Equality for Infidels: The Moral Foundations of Modern Liberalism

Dissertation, University of Michigan (2000)

Authors
Craig Duncan
Ithaca College
Abstract
At the heart of modern liberalism is an ideal of religious equality, according to which religious minorities should be granted the same civil and political rights as the religious majority. So basic is this ideal to modern liberalism that liberals often take it for granted. This is a mistake: in fact the case in favor of religious equality is far from obvious. ;In order to stir liberals from their complacency, I define a stark challenge to religious equality, one I call "the challenge of salvific exclusivism." Salvific exclusivists are people who believe that salvation lies in their religion alone; thus they believe that religious error threatens the eternal welfare of their fellow citizens. Religious error, though, flourishes in a regime of religious equality. Why should salvific exclusivists support such a regime? ;This is no idle challenge. I argue that the New Testament itself strongly supports salvific exclusivism; prima facie, nothing less than the compatibility of Christianity and liberalism is at stake. I also show that in a wide range of cases familiar pragmatic arguments offered in favor of religious equality fail to meet the challenge of salvific exclusivism. The same is true of consequentialist arguments generally. But if these fail, what might succeed? ;The answer I propose lies in an ideal of respect for mature human agency. I argue we can learn about the content of this ideal by examining the plight of children, for children are not yet mature human agents. This examination reveals an obligation to make our grounds for imposing burdens on our fellow citizens publicly accessible. I then argue, in a non-skeptical fashion, that the most commonly held grounds for religious belief are publicly inaccessible. Not all grounds for religious belief are publicly inaccessible, however; thus a degree of skepticism is necessary toward these. A respect-based case for religious equality, I conclude, has a more complex structure than it is usually thought to have. I end by discussing the implications of this complexity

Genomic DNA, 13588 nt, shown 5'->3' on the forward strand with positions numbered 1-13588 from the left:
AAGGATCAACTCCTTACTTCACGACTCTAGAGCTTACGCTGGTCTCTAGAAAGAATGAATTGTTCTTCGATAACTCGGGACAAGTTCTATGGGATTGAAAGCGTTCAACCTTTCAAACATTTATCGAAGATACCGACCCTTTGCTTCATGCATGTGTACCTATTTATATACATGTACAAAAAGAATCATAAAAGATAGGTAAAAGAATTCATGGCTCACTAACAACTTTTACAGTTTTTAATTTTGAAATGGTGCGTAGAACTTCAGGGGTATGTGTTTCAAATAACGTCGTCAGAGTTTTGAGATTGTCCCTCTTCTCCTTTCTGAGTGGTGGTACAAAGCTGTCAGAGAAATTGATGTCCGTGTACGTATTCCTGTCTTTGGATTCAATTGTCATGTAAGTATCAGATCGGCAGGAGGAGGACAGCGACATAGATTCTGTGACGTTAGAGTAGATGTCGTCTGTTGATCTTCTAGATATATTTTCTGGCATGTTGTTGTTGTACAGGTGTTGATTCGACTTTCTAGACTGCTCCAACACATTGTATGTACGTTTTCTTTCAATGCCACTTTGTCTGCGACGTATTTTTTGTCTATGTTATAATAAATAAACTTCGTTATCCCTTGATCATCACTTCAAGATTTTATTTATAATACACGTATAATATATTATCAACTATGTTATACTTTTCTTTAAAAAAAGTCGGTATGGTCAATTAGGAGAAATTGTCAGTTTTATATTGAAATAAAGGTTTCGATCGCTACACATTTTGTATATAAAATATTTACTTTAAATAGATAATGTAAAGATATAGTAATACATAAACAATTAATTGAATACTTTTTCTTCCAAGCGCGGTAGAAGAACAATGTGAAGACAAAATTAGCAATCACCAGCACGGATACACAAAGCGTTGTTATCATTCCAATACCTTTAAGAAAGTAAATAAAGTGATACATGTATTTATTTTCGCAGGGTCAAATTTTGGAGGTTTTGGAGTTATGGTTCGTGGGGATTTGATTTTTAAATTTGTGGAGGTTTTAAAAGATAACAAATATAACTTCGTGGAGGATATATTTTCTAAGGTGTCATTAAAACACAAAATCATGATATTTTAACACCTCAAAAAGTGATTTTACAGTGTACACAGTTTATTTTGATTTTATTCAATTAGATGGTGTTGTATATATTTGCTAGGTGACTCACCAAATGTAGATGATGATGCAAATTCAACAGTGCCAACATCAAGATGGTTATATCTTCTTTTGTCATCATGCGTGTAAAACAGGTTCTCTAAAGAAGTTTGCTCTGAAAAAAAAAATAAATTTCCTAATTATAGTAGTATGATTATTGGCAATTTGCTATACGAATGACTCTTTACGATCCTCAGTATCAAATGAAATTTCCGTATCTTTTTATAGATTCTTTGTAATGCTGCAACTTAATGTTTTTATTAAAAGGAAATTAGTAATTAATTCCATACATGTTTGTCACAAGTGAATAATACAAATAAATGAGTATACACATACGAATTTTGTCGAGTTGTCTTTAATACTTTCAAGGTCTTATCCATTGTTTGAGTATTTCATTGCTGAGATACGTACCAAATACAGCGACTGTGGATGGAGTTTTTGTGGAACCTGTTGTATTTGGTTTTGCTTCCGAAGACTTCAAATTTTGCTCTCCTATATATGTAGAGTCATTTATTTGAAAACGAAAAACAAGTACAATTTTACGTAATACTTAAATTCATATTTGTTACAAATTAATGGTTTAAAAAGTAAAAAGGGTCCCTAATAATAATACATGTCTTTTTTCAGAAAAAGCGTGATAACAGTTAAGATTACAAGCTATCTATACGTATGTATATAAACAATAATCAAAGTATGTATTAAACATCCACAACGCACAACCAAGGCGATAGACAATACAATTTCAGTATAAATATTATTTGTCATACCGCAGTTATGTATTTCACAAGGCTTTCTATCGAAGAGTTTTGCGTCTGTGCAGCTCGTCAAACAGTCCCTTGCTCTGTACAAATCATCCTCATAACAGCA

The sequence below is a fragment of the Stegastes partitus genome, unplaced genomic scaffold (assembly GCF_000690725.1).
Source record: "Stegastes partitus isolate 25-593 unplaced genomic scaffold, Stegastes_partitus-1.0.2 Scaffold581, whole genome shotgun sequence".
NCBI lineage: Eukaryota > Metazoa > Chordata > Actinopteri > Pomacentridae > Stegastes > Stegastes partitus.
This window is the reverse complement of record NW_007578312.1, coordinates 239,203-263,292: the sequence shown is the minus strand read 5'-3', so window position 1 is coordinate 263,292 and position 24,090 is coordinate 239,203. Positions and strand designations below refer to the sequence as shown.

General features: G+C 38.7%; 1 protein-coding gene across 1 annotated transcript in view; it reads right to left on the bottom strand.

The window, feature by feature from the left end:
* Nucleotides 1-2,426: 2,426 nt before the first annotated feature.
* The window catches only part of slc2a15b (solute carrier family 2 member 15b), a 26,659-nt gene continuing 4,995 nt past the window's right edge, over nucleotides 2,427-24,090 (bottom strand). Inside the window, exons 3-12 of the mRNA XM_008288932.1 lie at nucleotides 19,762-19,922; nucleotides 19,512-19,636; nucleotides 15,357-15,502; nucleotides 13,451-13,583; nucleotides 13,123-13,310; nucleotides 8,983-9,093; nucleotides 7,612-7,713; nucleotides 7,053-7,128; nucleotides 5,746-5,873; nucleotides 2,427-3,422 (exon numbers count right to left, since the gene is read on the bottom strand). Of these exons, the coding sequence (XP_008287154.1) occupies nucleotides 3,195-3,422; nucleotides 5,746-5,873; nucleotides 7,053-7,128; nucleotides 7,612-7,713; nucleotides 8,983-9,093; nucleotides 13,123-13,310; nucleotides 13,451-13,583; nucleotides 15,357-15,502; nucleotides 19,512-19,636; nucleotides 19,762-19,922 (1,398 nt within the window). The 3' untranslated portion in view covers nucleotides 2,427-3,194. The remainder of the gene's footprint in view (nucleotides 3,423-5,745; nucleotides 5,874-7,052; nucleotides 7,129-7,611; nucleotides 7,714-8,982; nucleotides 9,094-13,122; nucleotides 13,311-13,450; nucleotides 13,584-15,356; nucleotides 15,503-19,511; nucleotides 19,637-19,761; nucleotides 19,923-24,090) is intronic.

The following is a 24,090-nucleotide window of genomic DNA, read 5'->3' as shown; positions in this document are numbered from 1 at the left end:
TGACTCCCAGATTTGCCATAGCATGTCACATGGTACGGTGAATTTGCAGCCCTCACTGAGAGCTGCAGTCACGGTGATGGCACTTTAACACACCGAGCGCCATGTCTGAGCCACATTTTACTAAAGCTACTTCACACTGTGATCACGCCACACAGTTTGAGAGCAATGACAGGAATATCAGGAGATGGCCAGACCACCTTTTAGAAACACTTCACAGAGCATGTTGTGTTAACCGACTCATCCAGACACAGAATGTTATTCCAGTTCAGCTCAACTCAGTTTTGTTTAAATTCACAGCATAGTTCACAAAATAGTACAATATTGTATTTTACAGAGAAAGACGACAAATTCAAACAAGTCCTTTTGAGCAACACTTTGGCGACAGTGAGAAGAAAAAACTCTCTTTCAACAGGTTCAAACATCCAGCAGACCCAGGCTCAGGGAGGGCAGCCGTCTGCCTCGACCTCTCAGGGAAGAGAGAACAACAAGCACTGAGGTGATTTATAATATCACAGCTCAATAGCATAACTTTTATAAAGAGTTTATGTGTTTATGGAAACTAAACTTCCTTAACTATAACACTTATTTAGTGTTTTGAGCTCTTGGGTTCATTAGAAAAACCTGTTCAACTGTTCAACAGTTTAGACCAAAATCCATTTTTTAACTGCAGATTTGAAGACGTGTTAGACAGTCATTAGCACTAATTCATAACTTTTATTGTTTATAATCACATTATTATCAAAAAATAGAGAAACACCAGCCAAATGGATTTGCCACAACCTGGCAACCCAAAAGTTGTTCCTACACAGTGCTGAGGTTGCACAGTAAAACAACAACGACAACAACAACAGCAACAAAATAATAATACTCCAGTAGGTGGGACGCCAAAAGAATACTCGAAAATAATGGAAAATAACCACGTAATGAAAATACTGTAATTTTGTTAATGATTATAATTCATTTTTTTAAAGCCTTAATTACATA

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The Persecutor's Wager.Craig Duncan - 2007 - Philosophical Review 116 (1):1-50.

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